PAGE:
So I got to attend as an audience member, which was much more my speed. Here’s my favorite of the 5-minute presentations I saw, by Jenny Andrews:

Oregon Law: owned by The Man.

Posted in open government, politics with tags , , on June 17, 2008 by Pete Forsyth

Some of you might not know me, but we work together. That’s right, we legislate. We pass laws by proxy through the legislature, and directly too, when we vote on ballot measures.

But according to the Legislative Counsel Committee (LCC), we don’t own the laws we make; they do. And they get to decide who can and can’t publish them.

They’ve been saying this, apparently, since 1953, but it came to a head last April. That’s when when the LCC — a committee of several prominent legislators — issued a “takedown notice” to Justia.com, ordering them to stop publishing the Oregon Revised Statutes (ORS) on the web. Justia is a company that publishes laws from various U.S. states, in a standard and well-indexed format. (Here’s an example from another state.)

Public.Resource.Org (P.R.O.), a non-profit partner of Justia, took exception, and made the case for a change — both out in the blogosphere, and by retaining counsel and challenging the decision on legal grounds.

P.R.O. got the committee’s attention; this Thursday, June 19, the LCC will hold a hearing, and will consider their arguments. I’ll be giving the case on behalf of Oregon Wikipedians and bloggers. Here are two key points: Continue reading

Free time: from sitcoms to building the web

Posted in open government, Wikipedia, WikiWay with tags , on June 3, 2008 by Pete Forsyth

A couple little stories from this video clip got lots of coverage, but the whole thing is a great summary of the societal transformation we’re currently experiencing. The short stories: this Wikipedia advocate, Clay Shirky, took umbrage when a TV reporter asked him “where do people find the time to edit Wikipedia?” And the other one, a story about his friend’s 4 year old daughter looking for the “mouse” so that she could make the TV show she was watching become more interesting.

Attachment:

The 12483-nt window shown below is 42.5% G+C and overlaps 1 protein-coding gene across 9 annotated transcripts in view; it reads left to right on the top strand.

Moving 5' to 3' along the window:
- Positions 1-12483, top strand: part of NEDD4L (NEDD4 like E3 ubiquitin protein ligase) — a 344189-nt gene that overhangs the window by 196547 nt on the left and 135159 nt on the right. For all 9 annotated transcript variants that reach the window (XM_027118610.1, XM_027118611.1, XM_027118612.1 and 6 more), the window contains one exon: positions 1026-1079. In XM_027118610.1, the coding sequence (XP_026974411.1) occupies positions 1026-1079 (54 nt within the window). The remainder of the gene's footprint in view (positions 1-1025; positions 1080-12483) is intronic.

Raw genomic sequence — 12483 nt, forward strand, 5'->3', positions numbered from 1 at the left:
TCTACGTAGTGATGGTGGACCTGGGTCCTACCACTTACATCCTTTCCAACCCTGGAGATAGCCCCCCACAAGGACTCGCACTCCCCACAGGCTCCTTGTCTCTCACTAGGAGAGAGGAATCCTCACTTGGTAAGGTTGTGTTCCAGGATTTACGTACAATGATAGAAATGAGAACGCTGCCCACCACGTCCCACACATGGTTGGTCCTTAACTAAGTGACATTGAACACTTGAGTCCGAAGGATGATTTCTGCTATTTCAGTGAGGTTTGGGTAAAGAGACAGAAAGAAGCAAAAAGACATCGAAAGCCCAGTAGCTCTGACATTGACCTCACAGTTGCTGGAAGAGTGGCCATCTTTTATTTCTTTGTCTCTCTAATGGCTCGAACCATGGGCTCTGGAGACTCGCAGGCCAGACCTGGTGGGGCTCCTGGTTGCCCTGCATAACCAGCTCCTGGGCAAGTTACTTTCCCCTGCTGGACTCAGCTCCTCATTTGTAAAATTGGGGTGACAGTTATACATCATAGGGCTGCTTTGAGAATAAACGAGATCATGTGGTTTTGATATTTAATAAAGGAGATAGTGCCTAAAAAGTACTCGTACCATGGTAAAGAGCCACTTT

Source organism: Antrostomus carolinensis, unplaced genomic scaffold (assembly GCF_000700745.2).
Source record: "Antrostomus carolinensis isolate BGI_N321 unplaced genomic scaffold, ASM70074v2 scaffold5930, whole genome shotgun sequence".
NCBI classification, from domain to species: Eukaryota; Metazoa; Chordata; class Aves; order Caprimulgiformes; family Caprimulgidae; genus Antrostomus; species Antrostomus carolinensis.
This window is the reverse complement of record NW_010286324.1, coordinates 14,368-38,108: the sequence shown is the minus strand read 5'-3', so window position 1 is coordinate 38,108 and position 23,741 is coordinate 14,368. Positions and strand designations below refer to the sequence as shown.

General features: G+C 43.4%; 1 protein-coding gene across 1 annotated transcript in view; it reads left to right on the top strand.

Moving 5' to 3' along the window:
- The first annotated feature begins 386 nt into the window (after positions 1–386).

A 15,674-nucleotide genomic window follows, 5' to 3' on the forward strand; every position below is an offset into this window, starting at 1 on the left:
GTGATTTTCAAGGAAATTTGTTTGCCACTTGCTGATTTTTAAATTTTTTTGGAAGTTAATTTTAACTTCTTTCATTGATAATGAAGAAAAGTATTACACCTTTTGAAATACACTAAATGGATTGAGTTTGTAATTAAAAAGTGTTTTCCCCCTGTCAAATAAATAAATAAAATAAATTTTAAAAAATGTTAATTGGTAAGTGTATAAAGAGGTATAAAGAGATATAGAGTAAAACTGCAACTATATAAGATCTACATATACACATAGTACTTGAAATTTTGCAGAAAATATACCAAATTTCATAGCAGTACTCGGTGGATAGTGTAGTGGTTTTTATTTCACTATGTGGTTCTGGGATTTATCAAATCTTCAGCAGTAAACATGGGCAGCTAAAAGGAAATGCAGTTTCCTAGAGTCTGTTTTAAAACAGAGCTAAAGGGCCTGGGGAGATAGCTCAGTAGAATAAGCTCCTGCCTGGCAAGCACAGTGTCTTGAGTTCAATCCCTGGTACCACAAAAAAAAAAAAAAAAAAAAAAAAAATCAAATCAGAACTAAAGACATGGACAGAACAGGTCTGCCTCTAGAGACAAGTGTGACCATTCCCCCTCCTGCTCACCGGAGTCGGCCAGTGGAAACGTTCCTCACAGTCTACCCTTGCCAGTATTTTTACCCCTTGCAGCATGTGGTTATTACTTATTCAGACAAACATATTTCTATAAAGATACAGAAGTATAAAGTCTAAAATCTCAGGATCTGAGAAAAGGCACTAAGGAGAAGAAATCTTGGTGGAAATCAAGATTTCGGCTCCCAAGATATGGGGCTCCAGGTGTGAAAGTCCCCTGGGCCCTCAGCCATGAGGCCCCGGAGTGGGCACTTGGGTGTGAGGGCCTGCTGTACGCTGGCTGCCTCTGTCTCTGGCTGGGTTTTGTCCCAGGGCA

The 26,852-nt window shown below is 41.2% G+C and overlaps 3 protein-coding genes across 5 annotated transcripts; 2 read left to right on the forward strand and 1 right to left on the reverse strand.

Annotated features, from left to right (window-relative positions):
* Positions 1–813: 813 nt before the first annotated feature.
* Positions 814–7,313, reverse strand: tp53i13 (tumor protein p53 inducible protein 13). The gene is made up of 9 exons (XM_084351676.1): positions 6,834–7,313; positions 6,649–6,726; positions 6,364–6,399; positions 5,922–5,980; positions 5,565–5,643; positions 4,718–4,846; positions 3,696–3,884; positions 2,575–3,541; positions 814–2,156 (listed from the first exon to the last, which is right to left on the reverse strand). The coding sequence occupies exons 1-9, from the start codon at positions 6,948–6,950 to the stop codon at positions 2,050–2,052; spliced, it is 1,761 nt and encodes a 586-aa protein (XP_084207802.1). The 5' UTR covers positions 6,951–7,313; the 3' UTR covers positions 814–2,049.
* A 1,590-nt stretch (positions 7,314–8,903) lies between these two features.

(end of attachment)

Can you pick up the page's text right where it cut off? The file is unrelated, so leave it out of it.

The stories are cute, but the full video is epiphanic. It made me think about all this stuff in whole new ways. It’s a little long by web standards, but totally worth the time.

[blip.tv ?posts_id=862384&dest=-1]

The conservative take on Wikipedia

Posted in politics, Reviews, Wikipedia, WikiWay with tags , , , , on May 29, 2008 by Pete Forsyth

A couple months ago John Miller, a reporter for the conservative publication The National Review, contacted me for an interview about Wikipedia. I had previously encountered a few Wikipedia editors who seemed keen on advancing their political views, so I welcomed the opportunity to discuss the intersection of political agendas and Wikipedia editing.

John had done his homework before our conversation, and had some interesting questions. The central foundation for his story was the opinion of many conservatives that Wikipedia articles, in general, have a liberal bias.

To illustrate the point, John brought up the articles on David Vitter (a “conservative” U.S. Senator accused of soliciting prostitutes) and Eliot Spitzer (New York’s “liberal” former governor, accused of the same). (Note: linked articles are the old revisions that were current at the time of our interview.) John pointed out that the prostitution scandal was mentioned in the first paragraph on the Vitter article, but that Spitzer’s scandal was buried several paragraphs deep.

(video: a humorous take on political bias on Wikipedia)

I wasn’t familiar with those specific articles (although I’d done a little work on Vitter’s a while back). I took a look, and immediately recognized that the articles were simply at two different stages in their natural evolution.

Continue reading

The emerging gift economy

Posted in Wikipedia with tags , , , , on May 28, 2008 by Pete Forsyth

A friend sent me this video. (Strangely, Wired does not seem to have figured out how to make their videos embeddable on WordPress!)

The basic premise of this 3 minute presentation: Lewis Strauss once predicted that nuclear technology would make electricity so inexpensive that it wouldn’t be worth charging for it. He was wrong, but today, we’re seeing other resources become that cheap: bandwidth, digital storage, processing power. Successful companies like Google and Yahoo offer all their products for free. What is this strange new economy we’re moving toward?